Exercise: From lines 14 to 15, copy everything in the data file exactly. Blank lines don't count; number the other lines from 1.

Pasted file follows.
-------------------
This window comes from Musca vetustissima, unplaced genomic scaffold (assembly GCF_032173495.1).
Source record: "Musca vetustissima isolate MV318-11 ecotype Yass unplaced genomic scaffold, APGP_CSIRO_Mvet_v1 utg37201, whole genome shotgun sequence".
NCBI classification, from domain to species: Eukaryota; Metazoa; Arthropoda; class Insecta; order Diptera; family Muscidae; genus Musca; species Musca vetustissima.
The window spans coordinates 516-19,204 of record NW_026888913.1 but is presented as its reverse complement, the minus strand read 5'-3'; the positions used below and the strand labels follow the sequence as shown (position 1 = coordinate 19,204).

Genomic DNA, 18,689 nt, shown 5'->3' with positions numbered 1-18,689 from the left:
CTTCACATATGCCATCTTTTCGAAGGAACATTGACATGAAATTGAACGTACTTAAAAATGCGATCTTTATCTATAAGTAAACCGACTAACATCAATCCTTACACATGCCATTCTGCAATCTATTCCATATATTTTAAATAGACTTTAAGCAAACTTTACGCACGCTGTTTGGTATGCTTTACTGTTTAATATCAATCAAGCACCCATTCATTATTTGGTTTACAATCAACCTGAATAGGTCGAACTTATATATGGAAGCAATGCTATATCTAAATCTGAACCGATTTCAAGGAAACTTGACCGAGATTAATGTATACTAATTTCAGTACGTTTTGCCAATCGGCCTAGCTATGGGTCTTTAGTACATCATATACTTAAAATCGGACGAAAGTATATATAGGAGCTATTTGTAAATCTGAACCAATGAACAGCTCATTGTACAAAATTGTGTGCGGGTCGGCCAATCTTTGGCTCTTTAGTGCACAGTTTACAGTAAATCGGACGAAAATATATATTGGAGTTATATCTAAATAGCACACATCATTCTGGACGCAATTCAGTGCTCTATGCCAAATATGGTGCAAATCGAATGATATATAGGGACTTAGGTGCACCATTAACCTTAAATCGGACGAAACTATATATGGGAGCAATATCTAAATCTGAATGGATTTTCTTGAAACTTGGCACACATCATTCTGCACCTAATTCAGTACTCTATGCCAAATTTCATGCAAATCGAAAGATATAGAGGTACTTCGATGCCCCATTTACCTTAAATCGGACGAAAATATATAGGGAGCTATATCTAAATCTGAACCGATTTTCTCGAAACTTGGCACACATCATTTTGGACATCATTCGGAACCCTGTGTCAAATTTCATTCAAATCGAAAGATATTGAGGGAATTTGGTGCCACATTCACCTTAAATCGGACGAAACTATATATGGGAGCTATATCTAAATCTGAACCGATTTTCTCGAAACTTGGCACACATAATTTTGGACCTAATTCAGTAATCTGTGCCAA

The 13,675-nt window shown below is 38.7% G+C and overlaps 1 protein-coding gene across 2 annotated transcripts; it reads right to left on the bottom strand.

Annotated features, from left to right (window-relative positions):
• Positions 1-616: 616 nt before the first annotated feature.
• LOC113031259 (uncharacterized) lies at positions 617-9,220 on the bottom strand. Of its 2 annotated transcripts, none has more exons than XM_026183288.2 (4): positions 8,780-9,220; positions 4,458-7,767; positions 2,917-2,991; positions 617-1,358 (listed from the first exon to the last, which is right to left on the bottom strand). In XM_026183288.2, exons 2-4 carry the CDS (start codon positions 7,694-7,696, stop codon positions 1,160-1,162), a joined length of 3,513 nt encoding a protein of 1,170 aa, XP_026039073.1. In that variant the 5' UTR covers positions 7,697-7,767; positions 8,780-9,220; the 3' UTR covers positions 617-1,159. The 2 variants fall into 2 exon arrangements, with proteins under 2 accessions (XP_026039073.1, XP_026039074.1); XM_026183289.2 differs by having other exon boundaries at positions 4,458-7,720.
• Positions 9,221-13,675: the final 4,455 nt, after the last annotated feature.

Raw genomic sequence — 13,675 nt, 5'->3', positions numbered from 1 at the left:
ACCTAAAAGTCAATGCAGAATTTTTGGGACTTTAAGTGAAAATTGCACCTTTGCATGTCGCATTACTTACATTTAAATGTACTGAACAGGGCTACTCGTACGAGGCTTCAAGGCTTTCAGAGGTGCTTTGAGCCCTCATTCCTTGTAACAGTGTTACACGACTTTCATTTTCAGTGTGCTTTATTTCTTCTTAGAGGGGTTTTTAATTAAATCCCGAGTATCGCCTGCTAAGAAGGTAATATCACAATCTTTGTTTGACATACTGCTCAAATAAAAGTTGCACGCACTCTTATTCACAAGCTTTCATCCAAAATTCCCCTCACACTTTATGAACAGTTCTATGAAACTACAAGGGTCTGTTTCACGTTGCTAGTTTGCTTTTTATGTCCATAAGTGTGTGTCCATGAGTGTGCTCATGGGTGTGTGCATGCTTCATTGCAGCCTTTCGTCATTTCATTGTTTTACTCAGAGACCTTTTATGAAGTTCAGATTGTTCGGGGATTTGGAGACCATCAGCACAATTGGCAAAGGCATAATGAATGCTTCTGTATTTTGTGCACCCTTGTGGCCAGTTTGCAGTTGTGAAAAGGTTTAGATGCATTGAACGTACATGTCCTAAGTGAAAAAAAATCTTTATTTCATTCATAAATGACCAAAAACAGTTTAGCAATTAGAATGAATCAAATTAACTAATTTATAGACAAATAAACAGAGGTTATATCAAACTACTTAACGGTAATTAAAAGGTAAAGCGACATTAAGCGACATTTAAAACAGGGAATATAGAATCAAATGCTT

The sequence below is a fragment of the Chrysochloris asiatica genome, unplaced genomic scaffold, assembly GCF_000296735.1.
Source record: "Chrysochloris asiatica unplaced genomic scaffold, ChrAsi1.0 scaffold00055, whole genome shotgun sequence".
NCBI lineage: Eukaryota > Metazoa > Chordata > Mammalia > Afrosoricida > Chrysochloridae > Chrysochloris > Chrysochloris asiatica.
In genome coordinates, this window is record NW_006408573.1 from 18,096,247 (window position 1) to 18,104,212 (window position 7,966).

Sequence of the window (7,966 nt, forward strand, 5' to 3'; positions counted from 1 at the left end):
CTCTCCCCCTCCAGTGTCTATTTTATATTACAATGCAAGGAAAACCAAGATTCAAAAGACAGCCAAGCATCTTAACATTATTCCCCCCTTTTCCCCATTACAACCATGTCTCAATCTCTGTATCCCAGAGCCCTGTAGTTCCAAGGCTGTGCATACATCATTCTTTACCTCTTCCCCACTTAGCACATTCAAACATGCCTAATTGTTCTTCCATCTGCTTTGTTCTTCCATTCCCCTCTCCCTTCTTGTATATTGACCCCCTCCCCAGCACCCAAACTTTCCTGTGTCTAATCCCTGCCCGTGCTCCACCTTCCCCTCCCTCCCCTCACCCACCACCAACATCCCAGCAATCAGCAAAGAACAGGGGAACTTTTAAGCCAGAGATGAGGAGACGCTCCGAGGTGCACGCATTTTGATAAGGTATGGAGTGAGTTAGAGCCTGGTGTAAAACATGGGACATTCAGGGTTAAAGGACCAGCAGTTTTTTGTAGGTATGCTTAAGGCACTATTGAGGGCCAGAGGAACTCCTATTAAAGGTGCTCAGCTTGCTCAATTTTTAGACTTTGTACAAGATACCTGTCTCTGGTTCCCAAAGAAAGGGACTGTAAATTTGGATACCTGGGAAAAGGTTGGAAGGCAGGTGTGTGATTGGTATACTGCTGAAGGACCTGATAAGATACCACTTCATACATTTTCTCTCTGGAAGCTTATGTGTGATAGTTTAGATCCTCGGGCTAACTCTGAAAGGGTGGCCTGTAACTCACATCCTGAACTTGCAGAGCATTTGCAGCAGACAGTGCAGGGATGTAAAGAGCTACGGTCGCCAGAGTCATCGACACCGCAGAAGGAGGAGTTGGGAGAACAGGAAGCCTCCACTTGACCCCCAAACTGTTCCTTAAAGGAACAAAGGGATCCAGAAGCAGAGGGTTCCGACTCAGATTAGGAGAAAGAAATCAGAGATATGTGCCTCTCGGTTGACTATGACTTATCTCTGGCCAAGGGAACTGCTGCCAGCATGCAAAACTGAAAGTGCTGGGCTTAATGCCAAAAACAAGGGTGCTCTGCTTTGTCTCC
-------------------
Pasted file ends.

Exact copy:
The sequence below is a fragment of the Chrysochloris asiatica genome, unplaced genomic scaffold, assembly GCF_000296735.1.
Source record: "Chrysochloris asiatica unplaced genomic scaffold, ChrAsi1.0 scaffold00055, whole genome shotgun sequence".